Stir in the vegetable stock and bring the entire mixture to a boil, then dollop the dumplings around the pot using two spoons or an ice cream scoop (photos 5-7). Cover the pan and reduce to a simmer for about 15 minutes until the dumplings are floating on the top (photo 8).
No peeking for at least the first 10-12 minutes so the steam remains in the pot to steam the dumplings!
Check the dumplings by cutting them in half. They should have air bubbles and have the texture of a soft biscuit. If gummy, continue to simmer for 2-3 more minutes.
Stir in the frozen peas, warm cream, and parsley, and remove the bay leaf. Don’t forget to taste test for salt and pepper levels! Then it’s time to enjoy!
Storage – Reheating – Freezing
Store any leftover soup in the fridge for 3-4 days. And then to reheat, you can do so slowly on the stovetop, stirring occasionally. Or, you can reheat in the microwave, again stirring occasionally to reheat evenly.
This creamy vegetable and dumpling soup also freezes well – yes, even with the dairy I have had success! Freeze in Souper Cubes for super easy storage.
I recommend reheating this frozen soup slowly and stirring often to prevent the cream from separating. If it does, you can still enjoy the soup, it just looks a little different.
I haven’t tried it with this recipe specifically, but in the soup you could give a can of full-fat coconut milk a try, as I use in my vegetarian potato soup. In that case, I’d try a plant-based milk in the dumplings. As I said, I haven’t tested this myself, so please leave a comment if you do give it a try!
I haven’t tested this with 1:1 gluten-free flour, but would love to hear if you give it a try!
Yes, feel free to mix up the veggies in the soup depending on what you have. You could add frozen corn or green beans, or add in broccoli with the potatoes. Mushrooms would be another hearty option, too, just add them with the mirepoix so their liquid can simmer out.
Did you make this recipe? Please leave a star rating and review in the form below. I appreciate your feedback, and it helps others, too!
Get the Recipe Creamy Vegetable Soup with Dumplings
- 4 Tablespoons unsalted butter
- 1 cup yellow onion, diced (1 medium)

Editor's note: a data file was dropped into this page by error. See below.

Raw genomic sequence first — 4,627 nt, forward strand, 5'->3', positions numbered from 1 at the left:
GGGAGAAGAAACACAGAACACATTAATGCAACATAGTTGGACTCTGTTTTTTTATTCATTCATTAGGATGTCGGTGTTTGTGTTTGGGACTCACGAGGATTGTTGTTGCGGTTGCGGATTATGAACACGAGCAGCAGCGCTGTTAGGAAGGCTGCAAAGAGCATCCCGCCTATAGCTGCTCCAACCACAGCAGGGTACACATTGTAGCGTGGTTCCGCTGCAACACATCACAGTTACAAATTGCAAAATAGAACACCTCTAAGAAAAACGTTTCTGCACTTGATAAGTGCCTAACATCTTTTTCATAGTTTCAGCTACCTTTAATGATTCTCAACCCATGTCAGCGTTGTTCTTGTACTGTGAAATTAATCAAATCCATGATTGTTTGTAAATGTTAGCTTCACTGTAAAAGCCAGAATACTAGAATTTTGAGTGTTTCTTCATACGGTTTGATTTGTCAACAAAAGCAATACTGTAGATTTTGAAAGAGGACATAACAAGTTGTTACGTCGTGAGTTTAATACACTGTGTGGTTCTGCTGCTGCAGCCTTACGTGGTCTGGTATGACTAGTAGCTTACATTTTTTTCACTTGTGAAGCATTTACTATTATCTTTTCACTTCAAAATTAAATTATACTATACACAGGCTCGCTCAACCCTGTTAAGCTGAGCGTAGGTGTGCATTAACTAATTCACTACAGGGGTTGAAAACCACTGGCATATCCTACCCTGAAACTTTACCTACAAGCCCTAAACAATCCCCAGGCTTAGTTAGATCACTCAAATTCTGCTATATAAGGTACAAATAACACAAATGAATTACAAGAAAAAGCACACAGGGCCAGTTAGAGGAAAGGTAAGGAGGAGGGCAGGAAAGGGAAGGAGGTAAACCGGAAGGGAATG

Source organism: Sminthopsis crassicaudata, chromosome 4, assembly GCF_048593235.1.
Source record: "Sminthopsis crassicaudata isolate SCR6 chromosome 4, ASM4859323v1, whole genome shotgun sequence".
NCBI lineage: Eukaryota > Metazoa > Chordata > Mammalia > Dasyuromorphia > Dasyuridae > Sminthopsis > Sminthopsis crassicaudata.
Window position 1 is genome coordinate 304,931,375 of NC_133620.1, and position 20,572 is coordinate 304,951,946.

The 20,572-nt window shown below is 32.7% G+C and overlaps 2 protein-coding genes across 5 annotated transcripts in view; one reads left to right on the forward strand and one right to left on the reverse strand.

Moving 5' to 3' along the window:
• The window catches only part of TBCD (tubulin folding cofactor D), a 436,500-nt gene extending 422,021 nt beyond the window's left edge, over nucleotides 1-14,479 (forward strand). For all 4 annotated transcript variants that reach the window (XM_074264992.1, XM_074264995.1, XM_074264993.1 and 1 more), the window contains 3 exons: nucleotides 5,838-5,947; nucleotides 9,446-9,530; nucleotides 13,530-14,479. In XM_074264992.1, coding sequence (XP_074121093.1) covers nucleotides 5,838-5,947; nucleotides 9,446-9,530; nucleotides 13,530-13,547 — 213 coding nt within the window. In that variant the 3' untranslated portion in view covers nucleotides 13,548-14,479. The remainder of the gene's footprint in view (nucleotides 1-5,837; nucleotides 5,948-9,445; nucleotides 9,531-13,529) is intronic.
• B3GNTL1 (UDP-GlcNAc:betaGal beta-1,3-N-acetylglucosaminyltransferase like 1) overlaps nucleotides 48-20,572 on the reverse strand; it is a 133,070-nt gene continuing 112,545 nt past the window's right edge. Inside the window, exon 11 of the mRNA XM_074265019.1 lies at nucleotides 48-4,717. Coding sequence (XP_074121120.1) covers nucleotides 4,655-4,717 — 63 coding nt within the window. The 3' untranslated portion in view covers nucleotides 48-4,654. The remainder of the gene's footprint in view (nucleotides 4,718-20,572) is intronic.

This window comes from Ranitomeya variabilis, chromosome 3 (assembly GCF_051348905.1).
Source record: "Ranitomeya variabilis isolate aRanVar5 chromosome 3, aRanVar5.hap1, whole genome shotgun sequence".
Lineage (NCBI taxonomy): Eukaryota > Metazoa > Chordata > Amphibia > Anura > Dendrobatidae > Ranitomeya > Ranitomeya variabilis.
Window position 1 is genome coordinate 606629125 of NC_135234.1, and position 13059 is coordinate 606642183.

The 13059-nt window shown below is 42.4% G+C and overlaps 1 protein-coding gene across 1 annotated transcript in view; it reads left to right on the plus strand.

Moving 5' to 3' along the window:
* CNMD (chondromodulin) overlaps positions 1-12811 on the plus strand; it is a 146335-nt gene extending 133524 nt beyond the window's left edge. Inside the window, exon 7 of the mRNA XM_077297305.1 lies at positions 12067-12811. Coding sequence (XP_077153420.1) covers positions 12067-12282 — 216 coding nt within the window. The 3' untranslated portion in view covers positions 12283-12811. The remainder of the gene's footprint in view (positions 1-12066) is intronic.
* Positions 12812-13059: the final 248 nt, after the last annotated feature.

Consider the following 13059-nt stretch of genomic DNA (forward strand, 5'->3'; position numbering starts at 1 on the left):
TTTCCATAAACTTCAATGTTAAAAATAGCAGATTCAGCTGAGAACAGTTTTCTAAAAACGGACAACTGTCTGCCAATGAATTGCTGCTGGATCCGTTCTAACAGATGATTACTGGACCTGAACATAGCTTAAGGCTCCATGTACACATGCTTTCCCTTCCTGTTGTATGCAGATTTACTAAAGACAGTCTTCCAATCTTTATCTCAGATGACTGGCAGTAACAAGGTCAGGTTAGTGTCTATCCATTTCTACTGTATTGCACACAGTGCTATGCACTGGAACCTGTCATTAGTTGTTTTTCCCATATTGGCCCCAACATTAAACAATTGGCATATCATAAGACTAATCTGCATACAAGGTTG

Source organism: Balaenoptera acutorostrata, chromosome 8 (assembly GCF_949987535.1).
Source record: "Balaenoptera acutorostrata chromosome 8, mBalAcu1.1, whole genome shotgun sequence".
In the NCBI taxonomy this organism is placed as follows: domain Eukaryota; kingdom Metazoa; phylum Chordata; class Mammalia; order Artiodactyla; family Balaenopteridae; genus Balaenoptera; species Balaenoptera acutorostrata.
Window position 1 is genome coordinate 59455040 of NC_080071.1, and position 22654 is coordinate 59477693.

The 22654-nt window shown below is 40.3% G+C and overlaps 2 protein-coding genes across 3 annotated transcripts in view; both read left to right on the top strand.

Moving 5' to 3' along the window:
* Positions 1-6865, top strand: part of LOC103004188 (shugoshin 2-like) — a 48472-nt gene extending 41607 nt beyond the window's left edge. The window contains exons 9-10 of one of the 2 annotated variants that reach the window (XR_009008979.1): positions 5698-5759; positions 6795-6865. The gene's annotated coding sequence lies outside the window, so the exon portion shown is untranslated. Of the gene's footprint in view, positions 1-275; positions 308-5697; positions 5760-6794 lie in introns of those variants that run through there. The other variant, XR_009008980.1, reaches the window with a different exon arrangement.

- 1 cup diced celery, (2-ish stalks)
- 1 cup diced carrots, (2-3 whole carrots)
- ½ lb Yukon gold potatoes, small half-inch dice (approx. 2 medium)
- 1 cup leeks, white and light part, sliced
- 4 garlic cloves, minced
- 3 Tablespoons all-purpose flour
- 1 Tablespoon fresh rosemary, finely chopped
- 1 Tablespoon fresh thyme, finely chopped
- 1 bay leaf
- ¼ teaspoon ground nutmeg
- 4 cups vegetable stock
- ½ cup half and half, room temperature or lukewarm
- 1 cup frozen peas
- 1 Tablespoon fresh parsley, finely chopped
- Dumplings: In a medium mixing bowl, stir together the flour, baking powder, salt, pepper, and dried parsley until combined. Cut in diced cold butter using a dough blender, fork, or your hands, until a small pea-sized mixture forms. Gently stir in the half-and-half until just combined. Set aside.
- Soup: In a large stockpot, melt butter over medium heat. Add onion, celery, leek, and carrot, and saute for 3-4 minutes. Add diced potato and cook for 3-4 additional minutes. Add garlic, sauteeing for 1 minute, then stir in the flour, rosemary, and thyme, cooking for 1-2 minutes continuously stirring so the flour doesn’t burn.
- Add bay leaf and nutmeg, then stir in vegetable stock until completely combined. Bring the soup to a simmer, then drop approximately 2-3 tablespoons worth of dumpling dough evenly around the soup. Cover and reduce heat, so the soup is at a simmer. Keep the lid closed at least for 10 minutes before peeking, so the dumplings can steam.
- The dumplings should cook for about 15 minutes, depending on their size (if bigger, you'll need a few more minutes, if smaller, a few minutes less). You can remove a dumpling and look at the inside texture; it should have some air bubbles and a drop biscuit-like consistency. If gummy, give it a few more minutes.
- Remove the bay leaf, then stir in the frozen peas and warm half-and-half, heating until the peas are warmed through. Add parsley. Be sure to taste test for salt levels, too! Serve, and enjoy. Store any leftovers in an airtight container in the fridge for up to 3-4 days.